Dell’s $67 billion bid to buy data storage giant EMC took a significant step forward when European antitrust regulators gave their unconditional approval to the massive deal, a move that came a week after a similar decision by counterparts in the United States.
The European Commission, the antitrust arm of the European Union (EU), announced its decision Feb. 29, saying that the combination of Dell and EMC would not significantly hinder competition in such areas as data storage, virtualization and servers.
In each of those markets, regulators found that the merged company would continue to face strong competition, and noted that in the case of VMware, the virtualization technology vendor has a history of working with multiple vendors, including competitors of Dell. EMC owns about 80 percent of VMware, which is one of several companies within EMC’s federation of businesses that Dell will inherit when the deal closes later this year.
In a statement, Margrethe Vestager, head of the commission’s competition policy, said she was pleased that regulators were able to render a decision in a short amount of time, particularly “given the strategic importance of the data storage sector.” The commission worked closely with the U.S. Federal Trade Commission during its investigation, officials said.
Dell CEO Michael Dell and EMC CEO Joe Tucci announced the deal—which is the largest in tech industry history—in October 2015. Since returning to the CEO position at his namesake company in 2007, Michael Dell has pushed to transition the vendor from being a PC box maker to becoming a full-fledged enterprise IT solutions and services company that has its hands in everything from servers, networking and storage to virtualization, security, software and the cloud. The company has spent billions of dollars acquiring companies to build up its product portfolios.
Bringing EMC into the fold will enable Dell to better compete with such companies as IBM, Hewlett Packard Enterprise (HPE) and Cisco Systems, and will give Dell a presence in every facet of enterprises and service providers, from the devices at the edge of the network to the data center and into the cloud, officials have said. That includes PCs.
The acquisition in recent months has garnered a lot of attention around the financial aspects of the deal, including the amount of debt Dell will take on—as much as $49 billion—whether financing it will be difficult, and the impact of the proposal on EMC and VMware stock, both of which have seen their share prices slide over the past several months.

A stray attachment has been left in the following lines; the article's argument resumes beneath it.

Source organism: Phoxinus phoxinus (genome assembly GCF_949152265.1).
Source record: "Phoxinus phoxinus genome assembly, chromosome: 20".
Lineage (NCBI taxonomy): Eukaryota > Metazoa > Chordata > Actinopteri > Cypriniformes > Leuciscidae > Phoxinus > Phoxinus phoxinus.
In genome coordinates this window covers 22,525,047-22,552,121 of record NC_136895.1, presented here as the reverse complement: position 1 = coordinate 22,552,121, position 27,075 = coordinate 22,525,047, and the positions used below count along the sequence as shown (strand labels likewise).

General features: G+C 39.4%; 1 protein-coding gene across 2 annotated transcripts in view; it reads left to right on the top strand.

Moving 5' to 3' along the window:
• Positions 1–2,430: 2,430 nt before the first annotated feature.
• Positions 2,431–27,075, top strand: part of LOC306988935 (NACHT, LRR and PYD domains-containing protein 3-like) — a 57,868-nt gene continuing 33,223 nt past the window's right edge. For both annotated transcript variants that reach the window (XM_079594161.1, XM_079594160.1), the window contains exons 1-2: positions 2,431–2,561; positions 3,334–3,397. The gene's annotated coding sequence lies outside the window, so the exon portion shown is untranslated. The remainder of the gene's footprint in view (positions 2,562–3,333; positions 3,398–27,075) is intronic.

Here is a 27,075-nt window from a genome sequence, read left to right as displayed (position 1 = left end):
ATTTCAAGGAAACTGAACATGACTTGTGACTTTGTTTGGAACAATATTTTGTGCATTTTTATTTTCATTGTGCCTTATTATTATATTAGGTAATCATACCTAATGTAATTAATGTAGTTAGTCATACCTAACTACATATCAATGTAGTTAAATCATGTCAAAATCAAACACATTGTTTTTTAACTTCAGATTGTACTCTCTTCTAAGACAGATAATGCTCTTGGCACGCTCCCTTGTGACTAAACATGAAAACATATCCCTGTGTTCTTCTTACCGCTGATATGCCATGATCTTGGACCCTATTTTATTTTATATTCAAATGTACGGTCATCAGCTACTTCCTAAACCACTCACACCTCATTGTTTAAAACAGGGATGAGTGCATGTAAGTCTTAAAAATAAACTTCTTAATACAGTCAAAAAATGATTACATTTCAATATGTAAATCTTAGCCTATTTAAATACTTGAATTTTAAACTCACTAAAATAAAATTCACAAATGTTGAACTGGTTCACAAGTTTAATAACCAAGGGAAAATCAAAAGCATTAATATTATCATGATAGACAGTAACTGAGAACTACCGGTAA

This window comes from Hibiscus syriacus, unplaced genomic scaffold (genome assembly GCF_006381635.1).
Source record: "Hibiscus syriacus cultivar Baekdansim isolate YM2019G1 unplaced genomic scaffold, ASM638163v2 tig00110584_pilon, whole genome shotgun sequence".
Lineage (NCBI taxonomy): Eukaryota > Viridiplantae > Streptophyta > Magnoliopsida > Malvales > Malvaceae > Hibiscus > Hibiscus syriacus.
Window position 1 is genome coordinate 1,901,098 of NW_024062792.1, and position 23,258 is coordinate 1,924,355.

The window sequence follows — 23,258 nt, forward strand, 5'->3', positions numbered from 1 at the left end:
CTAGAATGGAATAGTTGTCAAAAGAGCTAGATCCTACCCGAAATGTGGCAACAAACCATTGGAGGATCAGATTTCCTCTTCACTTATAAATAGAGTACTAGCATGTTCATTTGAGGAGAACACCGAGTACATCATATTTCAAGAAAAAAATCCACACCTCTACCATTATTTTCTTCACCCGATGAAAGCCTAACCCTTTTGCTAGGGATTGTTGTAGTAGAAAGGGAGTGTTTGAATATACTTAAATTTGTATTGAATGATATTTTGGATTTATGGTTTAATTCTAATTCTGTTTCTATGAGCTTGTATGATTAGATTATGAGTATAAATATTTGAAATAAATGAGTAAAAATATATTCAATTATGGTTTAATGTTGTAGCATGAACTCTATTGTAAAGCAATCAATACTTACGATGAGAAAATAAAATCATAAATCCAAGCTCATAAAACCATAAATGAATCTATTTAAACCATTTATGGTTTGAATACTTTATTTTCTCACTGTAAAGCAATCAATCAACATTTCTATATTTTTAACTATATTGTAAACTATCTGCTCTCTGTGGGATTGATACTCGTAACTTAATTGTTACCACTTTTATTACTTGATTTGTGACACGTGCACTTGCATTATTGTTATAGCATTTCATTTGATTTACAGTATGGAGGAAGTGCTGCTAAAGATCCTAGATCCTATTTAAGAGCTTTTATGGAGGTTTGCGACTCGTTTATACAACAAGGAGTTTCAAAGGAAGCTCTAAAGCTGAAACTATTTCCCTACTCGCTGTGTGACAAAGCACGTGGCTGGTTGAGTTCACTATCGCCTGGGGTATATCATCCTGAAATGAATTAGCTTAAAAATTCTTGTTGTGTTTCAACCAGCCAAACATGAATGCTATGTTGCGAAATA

However, officials with both Dell and EMC have pushed back at reported concerns about challenges Dell may face in finding the financing for the merger, saying that financing is proceeding as expected and that the deal is still expected to close by October without any delays or changes in the negotiated terms.
EMC shareholders are expected to vote on the matter in the spring. The swift approvals of regulators in the United States and Europe will help keep the deal on track.
Regarding the storage market, the European Commission found that a merged Dell-EMC will have “moderate market share” and that the “increment brought about by the merger is small,” regulators said in a statement. The organization also determined that a combined company will continue to see strong competition from the likes of HPE, IBM, NetApp and Hitachi, as well as smaller vendors.
Dell’s Acquisition of EMC Gets OK From European Regulators
In virtualization software, regulators acknowledged VMware’s strong market position, but noted that there is increasing competition coming from such vendors as Citrix Systems, Microsoft and Red Hat as well as from new technologies, and that businesses normally use virtualization technologies from multiple providers.
In addition, VMware has always been a vendor-neutral company when it comes to hardware and software partners, and that in the server market, Dell’s competitors will continue to work with VMware or other third-party virtualization software providers, the commissioners said. They also were comfortable with the deal regarding the emerging converged and hyper-converged infrastructure spaces, saying again that competitors had other virtualization options other than VMware.
In the months since the deal was announced, the issue of how Dell will treat VMware has been of particular concern in some corners of the industry. There reportedly has been worry that Dell might pull back on VMware’s work with competitors, and that Dell may consider using some of VMware’s profits to pay down Dell’s debts. In a post on the company blog days after the deal was announced, Michael Dell sought to ease customer concerns.
“We intend for VMware to remain an independent public company,” the CEO wrote. “Further, we believe it is very important to maintain VMware’s successful business model supporting an open and independent ecosystem. We do not plan to do anything proprietary with VMware as regards Dell or EMC, nor place any limitations on VMware’s ability to partner with any other company.”